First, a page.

Adams, Florence V. "Frankie"(born: 1902 - died: 1979)
Florence V. Adams, born in Danville, KY, was a professor at the Atlanta University School of Social Work, the first social work program accredited for African Americans. Adams was a professor at the school from 1931-1964.
Florence V. Adams' education began in Danville, KY. She had attended 1st-8th grade at Bate School, and was a high school and college graduate of Knoxville College. Her work with the YWCA started while she was in Knoxville. With the encouragement of her friend, Frances Williams, Frankie Adams completed her master's degree at the New York School of Social Work in 1927 [source: Black Women Oral History Project, "Interview with Frankie Adams," April 20 and 28, 1977, pp.101-121]. From New York, Adams moved to Chicago to become an industrial secretary at the YWCA. She left Chicago in 1931 to join the Atlanta School of Social Work.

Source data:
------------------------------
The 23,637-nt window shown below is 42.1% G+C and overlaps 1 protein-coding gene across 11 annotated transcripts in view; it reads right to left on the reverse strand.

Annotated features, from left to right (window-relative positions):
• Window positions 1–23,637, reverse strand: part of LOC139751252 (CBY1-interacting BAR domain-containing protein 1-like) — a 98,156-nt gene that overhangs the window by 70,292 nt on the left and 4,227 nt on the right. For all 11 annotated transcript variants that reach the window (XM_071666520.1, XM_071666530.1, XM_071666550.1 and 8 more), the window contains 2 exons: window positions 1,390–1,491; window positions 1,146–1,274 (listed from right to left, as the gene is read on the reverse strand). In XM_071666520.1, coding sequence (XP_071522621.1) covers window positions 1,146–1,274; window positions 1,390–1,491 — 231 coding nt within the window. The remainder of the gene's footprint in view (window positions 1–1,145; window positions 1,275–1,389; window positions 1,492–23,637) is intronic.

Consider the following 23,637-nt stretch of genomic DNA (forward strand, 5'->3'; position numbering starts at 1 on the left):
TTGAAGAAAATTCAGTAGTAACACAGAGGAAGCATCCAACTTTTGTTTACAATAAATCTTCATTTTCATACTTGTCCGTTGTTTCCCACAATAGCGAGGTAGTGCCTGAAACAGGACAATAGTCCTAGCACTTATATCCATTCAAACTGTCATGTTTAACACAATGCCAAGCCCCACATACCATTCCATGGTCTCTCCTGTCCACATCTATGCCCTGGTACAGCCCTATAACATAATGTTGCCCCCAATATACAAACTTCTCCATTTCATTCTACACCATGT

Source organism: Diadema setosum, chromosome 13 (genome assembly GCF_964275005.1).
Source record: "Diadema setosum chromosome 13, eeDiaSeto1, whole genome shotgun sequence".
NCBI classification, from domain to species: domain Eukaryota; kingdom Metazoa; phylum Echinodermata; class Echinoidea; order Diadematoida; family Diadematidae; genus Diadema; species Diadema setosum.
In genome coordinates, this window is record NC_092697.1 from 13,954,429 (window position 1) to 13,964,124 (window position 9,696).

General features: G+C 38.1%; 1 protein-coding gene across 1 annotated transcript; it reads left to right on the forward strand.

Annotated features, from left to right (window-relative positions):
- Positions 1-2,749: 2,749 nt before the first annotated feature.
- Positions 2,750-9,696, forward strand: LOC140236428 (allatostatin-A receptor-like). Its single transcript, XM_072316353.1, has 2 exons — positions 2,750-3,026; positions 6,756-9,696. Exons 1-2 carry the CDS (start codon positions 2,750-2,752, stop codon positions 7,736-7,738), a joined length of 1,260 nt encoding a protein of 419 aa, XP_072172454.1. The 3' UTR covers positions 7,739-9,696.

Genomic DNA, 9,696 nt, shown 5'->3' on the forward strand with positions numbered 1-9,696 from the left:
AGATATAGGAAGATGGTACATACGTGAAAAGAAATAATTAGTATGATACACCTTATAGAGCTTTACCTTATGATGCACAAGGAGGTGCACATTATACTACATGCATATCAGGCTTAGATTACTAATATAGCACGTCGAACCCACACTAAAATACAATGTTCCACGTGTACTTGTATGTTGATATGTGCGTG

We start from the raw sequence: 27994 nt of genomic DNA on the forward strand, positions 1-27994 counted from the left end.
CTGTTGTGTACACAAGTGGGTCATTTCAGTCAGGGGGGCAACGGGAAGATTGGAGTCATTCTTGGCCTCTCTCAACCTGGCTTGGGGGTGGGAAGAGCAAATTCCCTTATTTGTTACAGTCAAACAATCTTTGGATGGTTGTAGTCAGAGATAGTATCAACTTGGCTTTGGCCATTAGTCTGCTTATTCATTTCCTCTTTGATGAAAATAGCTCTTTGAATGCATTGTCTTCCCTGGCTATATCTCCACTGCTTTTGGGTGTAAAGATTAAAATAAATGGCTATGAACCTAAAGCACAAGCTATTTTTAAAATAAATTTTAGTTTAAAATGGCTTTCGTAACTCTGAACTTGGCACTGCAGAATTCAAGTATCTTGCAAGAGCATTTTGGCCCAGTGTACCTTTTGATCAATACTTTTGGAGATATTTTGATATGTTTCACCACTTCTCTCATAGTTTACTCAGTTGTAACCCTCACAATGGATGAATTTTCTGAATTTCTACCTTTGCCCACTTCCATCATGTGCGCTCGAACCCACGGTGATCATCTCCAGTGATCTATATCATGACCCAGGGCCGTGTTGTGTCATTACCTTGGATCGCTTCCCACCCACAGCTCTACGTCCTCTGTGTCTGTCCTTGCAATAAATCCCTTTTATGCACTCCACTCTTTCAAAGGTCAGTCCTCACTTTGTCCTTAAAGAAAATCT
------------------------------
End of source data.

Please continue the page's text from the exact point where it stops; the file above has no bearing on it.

In 2000, the Atlanta University School of Social Work was renamed the Whitney M. Young, Jr. School of Social Work. Florence Adams and Whitney Young, Jr. were social work comrades and Kentucky natives. They co-authored Some Pioneers in Social Work: brief sketches; student work book (1957). Adams also influenced community organization and group work on the national level. She was author of Women in Industry (1929), Soulcraft: Sketches on Negro-White Relations Designed to Encourage Friendship, (1944) and The Reflections of Florence Victoria Adams, a history of the Atlanta University School of Social Work (published posthumously in 1981). She also wrote many articles and was editor of Black and White Magazine. The Frankie V. Adams Collection is in the Atlanta University Center Archives.
Florence "Frankie" Adams is buried in the Hilldale Cemetery in Danville, KY. She was the daughter of James and Minnie Trumbo Adams, the youngest of their eight children.
For more see Who's Who in Colored America, 1950 and In Black and White. A guide to magazine articles, newspaper articles, and books concerning Black individuals and groups, 3rd ed., edited by M. M. Spradling.